Lets take a look at the same model from above with a waterline path:
Now we’re definitely getting good coverage on the vertical part. What about the flat/shallow parts shown by the arrows? We’re getting very little coverage there- so little, in fact, that a simulation would be almost illegible with all of the uncut stock in the way.
Based on this we can make another observation- waterline finishing is good for steep or vertical parts but bad for shallow parts.
Many CAM programs that offer both parallel and waterline machining also have a way to limit their use to specific areas based on the surface angles. Below is a screenshot of a toolpath from MeshCAM with a threshold angle of 45 degrees. Anything below 45 is machined with parallel, anything steeper is waterline.
A simulation shows only one problem area:
The corners could use a little more cleanup and it would be easier to have the mill do it rather than us doing it manually.
Pencil finishing has a single purpose- trace the cutter along sharp concave corners to clean them up. Outside corners, or convex corners, are machined just fine using a combination of parallel and waterline so the pencil finish doesn’t do much there.
Generally there are no settings to configure for pencil machining; just set a feedrate, a tool, and turn it on. Here’s what it looks like:
When we add the pencil path to the parallel-waterline combination above we get the following:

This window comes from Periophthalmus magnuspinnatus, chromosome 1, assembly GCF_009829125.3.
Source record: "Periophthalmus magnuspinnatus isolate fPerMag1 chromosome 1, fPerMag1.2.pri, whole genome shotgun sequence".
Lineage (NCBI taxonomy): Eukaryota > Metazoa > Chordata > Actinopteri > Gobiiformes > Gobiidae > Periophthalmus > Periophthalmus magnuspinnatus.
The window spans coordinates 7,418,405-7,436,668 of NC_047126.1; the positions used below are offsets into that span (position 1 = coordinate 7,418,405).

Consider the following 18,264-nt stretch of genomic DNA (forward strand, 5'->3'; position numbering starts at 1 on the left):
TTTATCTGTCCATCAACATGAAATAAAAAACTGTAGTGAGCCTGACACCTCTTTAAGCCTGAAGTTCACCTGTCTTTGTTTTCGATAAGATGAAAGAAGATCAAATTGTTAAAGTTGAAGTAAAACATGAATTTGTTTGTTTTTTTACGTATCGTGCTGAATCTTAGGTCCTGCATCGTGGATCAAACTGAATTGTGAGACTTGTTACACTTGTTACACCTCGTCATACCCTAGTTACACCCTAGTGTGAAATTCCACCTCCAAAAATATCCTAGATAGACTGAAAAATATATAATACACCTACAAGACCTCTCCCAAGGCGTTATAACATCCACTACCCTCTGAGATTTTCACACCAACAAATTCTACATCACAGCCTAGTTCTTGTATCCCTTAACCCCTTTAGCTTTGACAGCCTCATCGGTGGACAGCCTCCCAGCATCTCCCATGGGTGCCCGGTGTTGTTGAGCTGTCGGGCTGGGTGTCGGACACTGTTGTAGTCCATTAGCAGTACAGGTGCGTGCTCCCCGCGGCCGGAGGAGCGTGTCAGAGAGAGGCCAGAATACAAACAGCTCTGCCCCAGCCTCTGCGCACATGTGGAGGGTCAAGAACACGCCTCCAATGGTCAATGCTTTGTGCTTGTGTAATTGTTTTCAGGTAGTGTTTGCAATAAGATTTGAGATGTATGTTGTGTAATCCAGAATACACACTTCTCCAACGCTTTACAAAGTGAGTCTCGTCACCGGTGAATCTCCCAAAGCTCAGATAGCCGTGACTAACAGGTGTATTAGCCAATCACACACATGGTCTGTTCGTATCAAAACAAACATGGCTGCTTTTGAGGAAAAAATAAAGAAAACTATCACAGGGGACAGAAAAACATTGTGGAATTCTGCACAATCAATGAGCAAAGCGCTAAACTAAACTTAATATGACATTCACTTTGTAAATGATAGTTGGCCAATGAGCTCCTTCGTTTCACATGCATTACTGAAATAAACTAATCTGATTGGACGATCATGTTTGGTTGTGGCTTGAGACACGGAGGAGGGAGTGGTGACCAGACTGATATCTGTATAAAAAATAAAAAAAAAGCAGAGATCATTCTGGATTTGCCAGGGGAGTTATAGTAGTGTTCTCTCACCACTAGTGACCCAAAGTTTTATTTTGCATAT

Because pencil paths a short compared to parallel or waterline it is almost always worth enabling them if you have a part with sharp concave corners.
So here are the rules of thumb for 3D machining-
One of the biggest mistakes that new MeshCAM users make, and I assume that this applies to most new CAM users, is to only use parallel machining to finish a part. While this will work, it almost always leads to excessive machining time or a substandard finish quality.
Some of you are thinking that I’m leaving out the more exotic alternatives that combine characteristics of waterline and parallel into a single toolpath, namely the “constant scallop” toolpath and it’s derivatives.
The image above is from MasterCAM and it shows a toolpath with a more-or-less constat stepover across the model even as the surface transitions from flat to vertical. These toolpaths can be efficient but they are very difficult to develop and maintain so they exist only in CAM software costing several thousand dollars.
Do you want to be a better CNC'er?
Get Better Tool Life, Surface Finish, and Material Removal Rates.